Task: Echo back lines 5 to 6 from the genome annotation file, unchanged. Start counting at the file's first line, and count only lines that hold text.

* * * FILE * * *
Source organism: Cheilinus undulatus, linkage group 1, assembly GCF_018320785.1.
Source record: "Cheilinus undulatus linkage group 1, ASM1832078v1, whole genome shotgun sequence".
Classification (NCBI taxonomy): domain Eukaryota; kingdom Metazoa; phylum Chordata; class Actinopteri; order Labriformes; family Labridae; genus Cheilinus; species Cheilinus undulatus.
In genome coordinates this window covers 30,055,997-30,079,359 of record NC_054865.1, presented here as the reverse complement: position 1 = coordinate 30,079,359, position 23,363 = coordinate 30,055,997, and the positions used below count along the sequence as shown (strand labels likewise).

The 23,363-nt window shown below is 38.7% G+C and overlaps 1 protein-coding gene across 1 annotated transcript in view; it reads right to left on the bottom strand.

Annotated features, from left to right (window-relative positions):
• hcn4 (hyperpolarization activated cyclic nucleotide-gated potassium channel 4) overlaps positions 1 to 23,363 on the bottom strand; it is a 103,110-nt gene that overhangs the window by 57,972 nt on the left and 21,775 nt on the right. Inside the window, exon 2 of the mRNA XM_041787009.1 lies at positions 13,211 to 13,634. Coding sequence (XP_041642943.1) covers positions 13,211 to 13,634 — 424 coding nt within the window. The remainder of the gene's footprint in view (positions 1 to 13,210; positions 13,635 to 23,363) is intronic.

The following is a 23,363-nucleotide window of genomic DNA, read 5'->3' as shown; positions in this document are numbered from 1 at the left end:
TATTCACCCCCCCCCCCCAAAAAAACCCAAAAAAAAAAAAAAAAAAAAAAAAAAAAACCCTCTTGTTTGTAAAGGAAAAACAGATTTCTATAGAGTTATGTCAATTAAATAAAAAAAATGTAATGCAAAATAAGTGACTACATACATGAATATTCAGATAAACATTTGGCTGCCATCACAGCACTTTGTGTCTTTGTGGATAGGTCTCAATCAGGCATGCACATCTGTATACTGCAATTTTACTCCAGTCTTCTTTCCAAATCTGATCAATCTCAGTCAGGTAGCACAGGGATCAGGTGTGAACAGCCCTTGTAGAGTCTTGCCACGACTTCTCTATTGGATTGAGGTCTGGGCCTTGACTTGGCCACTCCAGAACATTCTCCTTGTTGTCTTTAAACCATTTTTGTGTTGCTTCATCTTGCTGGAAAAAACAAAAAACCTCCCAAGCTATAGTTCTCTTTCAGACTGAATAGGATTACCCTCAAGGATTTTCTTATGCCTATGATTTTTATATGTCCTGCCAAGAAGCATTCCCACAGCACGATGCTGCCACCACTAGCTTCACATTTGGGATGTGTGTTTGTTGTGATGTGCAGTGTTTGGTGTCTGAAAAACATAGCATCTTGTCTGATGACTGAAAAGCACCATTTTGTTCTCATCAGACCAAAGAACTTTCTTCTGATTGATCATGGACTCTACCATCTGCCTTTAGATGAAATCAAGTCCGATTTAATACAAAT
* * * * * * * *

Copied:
The 23,363-nt window shown below is 38.7% G+C and overlaps 1 protein-coding gene across 1 annotated transcript in view; it reads right to left on the bottom strand.

Annotated features, from left to right (window-relative positions):